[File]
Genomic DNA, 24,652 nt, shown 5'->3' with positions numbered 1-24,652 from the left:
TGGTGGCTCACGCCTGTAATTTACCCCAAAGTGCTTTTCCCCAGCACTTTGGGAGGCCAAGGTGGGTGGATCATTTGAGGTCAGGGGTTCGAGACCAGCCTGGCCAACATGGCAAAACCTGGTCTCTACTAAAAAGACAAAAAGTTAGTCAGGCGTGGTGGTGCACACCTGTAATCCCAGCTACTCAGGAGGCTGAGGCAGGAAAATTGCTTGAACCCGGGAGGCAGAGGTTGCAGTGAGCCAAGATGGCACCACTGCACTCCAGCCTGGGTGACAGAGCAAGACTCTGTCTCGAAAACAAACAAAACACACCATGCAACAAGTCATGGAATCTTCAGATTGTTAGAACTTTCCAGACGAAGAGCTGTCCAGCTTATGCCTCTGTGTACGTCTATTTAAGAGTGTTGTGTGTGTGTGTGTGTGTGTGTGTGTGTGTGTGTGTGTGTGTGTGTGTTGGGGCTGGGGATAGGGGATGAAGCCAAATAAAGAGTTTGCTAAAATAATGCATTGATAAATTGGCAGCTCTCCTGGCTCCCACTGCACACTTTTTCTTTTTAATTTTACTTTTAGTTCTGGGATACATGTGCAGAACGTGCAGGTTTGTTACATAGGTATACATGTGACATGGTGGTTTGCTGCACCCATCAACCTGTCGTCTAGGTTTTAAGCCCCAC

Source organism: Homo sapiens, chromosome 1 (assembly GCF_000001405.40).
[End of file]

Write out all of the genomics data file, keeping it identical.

Genomic DNA, 24,652 nt, shown 5'->3' with positions numbered 1-24,652 from the left:
TGGTGGCTCACGCCTGTAATTTACCCCAAAGTGCTTTTCCCCAGCACTTTGGGAGGCCAAGGTGGGTGGATCATTTGAGGTCAGGGGTTCGAGACCAGCCTGGCCAACATGGCAAAACCTGGTCTCTACTAAAAAGACAAAAAGTTAGTCAGGCGTGGTGGTGCACACCTGTAATCCCAGCTACTCAGGAGGCTGAGGCAGGAAAATTGCTTGAACCCGGGAGGCAGAGGTTGCAGTGAGCCAAGATGGCACCACTGCACTCCAGCCTGGGTGACAGAGCAAGACTCTGTCTCGAAAACAAACAAAACACACCATGCAACAAGTCATGGAATCTTCAGATTGTTAGAACTTTCCAGACGAAGAGCTGTCCAGCTTATGCCTCTGTGTACGTCTATTTAAGAGTGTTGTGTGTGTGTGTGTGTGTGTGTGTGTGTGTGTGTGTGTGTGTGTGTGTTGGGGCTGGGGATAGGGGATGAAGCCAAATAAAGAGTTTGCTAAAATAATGCATTGATAAATTGGCAGCTCTCCTGGCTCCCACTGCACACTTTTTCTTTTTAATTTTACTTTTAGTTCTGGGATACATGTGCAGAACGTGCAGGTTTGTTACATAGGTATACATGTGACATGGTGGTTTGCTGCACCCATCAACCTGTCGTCTAGGTTTTAAGCCCCAC

Source organism: Homo sapiens, chromosome 1 (assembly GCF_000001405.40).